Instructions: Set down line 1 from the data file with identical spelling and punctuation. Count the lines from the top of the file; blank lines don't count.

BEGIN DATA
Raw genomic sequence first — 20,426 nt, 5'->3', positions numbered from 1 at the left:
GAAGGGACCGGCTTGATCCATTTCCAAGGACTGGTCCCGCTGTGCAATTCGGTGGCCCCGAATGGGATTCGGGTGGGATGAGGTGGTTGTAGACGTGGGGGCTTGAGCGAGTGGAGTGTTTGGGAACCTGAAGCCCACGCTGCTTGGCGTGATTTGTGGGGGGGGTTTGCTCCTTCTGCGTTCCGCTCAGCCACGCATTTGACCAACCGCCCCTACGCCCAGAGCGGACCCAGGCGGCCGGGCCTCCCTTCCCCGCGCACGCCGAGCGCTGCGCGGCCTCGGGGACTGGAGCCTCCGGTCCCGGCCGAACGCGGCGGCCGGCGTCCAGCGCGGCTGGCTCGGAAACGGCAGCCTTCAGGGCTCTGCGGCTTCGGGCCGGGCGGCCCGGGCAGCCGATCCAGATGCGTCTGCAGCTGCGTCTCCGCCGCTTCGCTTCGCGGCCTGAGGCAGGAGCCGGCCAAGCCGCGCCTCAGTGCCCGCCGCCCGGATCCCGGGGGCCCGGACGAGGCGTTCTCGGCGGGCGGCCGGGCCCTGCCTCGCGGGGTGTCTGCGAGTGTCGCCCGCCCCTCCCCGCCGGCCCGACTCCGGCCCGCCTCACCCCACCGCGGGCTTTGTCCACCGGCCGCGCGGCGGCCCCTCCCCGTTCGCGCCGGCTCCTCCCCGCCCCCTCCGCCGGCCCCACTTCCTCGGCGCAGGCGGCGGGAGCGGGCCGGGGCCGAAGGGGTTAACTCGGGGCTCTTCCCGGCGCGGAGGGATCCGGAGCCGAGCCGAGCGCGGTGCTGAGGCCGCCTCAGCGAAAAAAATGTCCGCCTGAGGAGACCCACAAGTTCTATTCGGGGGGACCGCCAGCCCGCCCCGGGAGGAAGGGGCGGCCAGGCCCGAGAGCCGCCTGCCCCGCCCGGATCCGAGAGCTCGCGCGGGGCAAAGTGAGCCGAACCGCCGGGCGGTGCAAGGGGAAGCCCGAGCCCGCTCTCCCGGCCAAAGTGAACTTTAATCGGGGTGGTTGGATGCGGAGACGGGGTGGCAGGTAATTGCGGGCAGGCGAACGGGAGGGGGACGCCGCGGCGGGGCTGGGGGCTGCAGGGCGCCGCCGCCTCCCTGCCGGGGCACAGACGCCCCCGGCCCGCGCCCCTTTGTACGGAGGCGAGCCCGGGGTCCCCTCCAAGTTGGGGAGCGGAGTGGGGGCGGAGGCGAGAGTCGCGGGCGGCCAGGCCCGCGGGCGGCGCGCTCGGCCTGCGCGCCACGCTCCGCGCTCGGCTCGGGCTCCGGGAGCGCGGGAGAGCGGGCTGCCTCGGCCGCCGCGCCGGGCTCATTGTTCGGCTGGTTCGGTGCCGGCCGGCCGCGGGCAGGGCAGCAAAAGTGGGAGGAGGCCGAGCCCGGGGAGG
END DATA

Raw genomic sequence first — 20,426 nt, 5'->3', positions numbered from 1 at the left: